“Why write a whole haggadah?” you might ask. “Surely you don’t think anyone will use the whole thing?”
You would probably be right — although as more communities plan “anti-trafficking seders,” we wanted to provide a resource that could support their efforts. But more to the point, it was time for T’ruah to take the next step in our work against slavery. We had the policy side fairly well covered, as well as the halachic sources and analysis. We were hungry for a deeper exploration of spirit, self, and God, and that would require some space. It was going to take us from Kadesh to Nirtzah to get there. We’d be happy to split it up for easier use after the fact, but it had to be written as a cohesive whole.
We embarked on that project with a fair amount of confidence in our network and ourselves as writers and thinkers, activists and teachers. This would probably be a success. What we didn’t have any clue about was art.
A haggadah needs to be more than straight text on a page (though I’m pretty sure the red-and-yellow haggadah I grew up with came down from Mt. Sinai, tucked into the back pocket of Moses’ cloak). It has to capture people’s attention and engage the soul as well as the brain. Clip-art was out of the question. Our handbook on fighting modern slavery was illustrated with photographs of protesters, diplomats, and trafficking survivors—fitting for a somewhat wonky how-to guide, but the wrong tone for a sacred text. And the cover…every idea we tried out fell flat. The shot of a man’s feet standing in the sand was too Planet of the Apes. The dancing silhouetted women reminded us of the iconic iPod ads. The Red Sea parting looked like a dozen other haggadot we had seen.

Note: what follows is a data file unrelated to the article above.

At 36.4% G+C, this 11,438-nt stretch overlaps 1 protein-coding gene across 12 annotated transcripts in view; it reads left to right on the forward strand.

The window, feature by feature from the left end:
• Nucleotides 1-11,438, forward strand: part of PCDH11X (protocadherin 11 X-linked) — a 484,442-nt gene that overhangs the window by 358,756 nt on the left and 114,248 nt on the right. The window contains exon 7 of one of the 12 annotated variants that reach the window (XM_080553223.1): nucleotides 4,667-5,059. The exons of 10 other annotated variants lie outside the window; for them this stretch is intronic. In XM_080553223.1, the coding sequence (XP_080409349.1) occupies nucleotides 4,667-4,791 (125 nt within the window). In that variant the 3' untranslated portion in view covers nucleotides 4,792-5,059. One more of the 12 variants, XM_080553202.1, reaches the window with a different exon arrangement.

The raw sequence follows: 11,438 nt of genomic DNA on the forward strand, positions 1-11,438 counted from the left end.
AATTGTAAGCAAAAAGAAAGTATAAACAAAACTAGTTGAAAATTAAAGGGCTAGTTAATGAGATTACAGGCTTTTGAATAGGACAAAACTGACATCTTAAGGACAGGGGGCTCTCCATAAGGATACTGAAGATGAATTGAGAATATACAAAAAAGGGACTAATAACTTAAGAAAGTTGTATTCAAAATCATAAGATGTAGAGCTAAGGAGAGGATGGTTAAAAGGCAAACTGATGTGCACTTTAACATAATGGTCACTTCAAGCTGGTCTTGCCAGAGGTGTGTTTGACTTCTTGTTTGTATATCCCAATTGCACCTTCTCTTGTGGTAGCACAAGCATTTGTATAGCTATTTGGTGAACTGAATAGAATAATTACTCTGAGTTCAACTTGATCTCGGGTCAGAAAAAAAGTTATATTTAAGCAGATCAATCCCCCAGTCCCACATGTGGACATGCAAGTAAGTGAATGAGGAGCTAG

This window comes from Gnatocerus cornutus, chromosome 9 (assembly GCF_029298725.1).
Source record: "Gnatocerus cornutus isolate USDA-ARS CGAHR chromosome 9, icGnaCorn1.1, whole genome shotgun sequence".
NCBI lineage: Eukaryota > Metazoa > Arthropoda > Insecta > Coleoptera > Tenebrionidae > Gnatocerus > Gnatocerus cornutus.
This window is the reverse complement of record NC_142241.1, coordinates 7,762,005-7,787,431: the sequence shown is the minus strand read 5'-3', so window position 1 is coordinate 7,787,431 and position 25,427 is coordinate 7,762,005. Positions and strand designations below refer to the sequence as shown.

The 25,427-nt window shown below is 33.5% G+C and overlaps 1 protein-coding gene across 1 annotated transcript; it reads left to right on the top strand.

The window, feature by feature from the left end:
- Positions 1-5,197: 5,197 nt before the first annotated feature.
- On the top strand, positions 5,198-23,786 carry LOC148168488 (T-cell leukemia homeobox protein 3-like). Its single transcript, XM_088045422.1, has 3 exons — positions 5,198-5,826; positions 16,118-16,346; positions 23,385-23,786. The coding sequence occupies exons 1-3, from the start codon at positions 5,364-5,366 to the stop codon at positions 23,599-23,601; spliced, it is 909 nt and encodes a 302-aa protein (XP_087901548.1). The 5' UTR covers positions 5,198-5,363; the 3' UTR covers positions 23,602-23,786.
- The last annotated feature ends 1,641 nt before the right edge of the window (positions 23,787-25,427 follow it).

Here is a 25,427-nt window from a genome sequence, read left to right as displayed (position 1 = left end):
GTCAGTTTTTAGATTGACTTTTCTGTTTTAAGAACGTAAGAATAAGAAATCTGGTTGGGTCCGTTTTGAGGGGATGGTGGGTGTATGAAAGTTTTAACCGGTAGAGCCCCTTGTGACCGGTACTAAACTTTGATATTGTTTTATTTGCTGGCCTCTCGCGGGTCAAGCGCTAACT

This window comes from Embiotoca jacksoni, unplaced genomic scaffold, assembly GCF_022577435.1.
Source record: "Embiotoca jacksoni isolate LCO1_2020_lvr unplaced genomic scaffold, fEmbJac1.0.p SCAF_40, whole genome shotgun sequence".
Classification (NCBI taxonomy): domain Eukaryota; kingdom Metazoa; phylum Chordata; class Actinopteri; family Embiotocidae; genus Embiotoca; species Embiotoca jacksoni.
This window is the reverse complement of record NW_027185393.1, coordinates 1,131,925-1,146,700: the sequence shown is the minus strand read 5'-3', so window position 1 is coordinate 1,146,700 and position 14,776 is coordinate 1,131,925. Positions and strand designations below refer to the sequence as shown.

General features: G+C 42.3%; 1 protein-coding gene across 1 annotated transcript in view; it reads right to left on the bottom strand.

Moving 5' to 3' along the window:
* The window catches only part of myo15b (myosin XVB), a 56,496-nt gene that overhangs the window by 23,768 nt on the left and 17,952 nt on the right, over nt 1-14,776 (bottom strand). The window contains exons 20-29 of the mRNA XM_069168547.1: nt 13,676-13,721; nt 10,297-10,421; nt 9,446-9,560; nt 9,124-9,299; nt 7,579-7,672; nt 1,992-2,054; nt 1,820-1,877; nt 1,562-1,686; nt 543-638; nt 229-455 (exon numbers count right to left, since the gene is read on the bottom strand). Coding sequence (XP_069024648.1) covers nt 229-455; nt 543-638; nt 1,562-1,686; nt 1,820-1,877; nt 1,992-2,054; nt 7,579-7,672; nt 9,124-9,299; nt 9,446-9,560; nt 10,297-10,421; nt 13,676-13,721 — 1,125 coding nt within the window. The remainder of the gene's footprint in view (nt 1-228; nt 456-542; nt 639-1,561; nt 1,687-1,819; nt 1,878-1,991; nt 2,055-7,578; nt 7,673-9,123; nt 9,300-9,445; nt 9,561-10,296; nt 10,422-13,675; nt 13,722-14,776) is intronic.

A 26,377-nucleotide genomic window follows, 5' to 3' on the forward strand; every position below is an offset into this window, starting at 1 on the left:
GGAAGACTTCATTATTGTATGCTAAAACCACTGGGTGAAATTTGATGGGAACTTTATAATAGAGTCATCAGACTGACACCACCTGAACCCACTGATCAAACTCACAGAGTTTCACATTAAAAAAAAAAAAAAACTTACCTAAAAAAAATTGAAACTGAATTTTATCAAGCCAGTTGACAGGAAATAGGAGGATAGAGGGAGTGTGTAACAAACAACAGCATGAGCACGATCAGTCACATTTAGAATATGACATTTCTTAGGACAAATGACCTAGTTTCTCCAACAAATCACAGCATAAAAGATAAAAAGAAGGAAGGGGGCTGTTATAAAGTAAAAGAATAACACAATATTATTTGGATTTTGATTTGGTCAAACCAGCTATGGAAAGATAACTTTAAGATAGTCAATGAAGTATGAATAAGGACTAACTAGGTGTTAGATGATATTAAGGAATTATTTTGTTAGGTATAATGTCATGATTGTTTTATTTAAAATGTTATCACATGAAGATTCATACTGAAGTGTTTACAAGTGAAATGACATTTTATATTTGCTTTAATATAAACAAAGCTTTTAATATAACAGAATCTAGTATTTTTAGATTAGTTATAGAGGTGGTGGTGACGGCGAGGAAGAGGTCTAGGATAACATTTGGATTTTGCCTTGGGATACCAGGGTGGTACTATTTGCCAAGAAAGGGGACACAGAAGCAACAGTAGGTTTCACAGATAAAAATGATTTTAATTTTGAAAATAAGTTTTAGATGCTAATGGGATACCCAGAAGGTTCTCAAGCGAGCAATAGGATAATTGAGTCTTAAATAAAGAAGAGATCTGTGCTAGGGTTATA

Then it hit me: surely, some trafficking survivors must be artists. We’d talked at length about the importance of including their voices in our haggadah—as any justice movement should be guided, if not led, by those most affected by it—but why should “voices” be limited to words? Were our relationships robust enough to find those people, and would they be interested in contributing their artwork?
Of course they were. The moment I opened Margeaux Gray’s email with “Ocean in a Drop” attached, I knew we had our cover, and I knew our haggadah would fly. Margeaux’s painting evoked Miriam’s timbrel and the people dancing on the other side of the sea. Her use of found objects spoke so clearly to me about restoring value to the things and the people that our society is ready to discard. It also brought to mind the midrash (BaMidbar Rabbah 1:7) that says if you do not make yourself hefker—ownerless—like the desert, you cannot acquire Torah and wisdom.
That’s when I knew. The proof that it wasn’t just in my head came four days after we launched the haggadah, in the form of an email from a Presbyterian minister in White Plains—a total stranger. She was seeking to contact Claudia Cojocaru, the other contributing artist, for permission to reprint one of her paintings in an upcoming worship program. “Your pieces are compelling and powerfully express your story of survival and commitment to justice.” she wrote.
For me, the topical and intellectual heart of the seder comes in “In the beginning, our ancestors worshipped idols,” where we come face to face with America’s legacy of slavery, and in Tzafun-Barech, where we imagine the hidden world we want to see and then begin taking steps to actualize it. (Don’t let the end of the seder fall victim to your food-coma!) But the soul of the haggadah, without question, is the artwork of people who survived human trafficking and have the courage to tell us about it. They embody the Torah and wisdom that I hope we can all acquire this Pesach.
You can download the haggadah online here. Brought to you by Truah: The Rabbinic Call to Human Rights.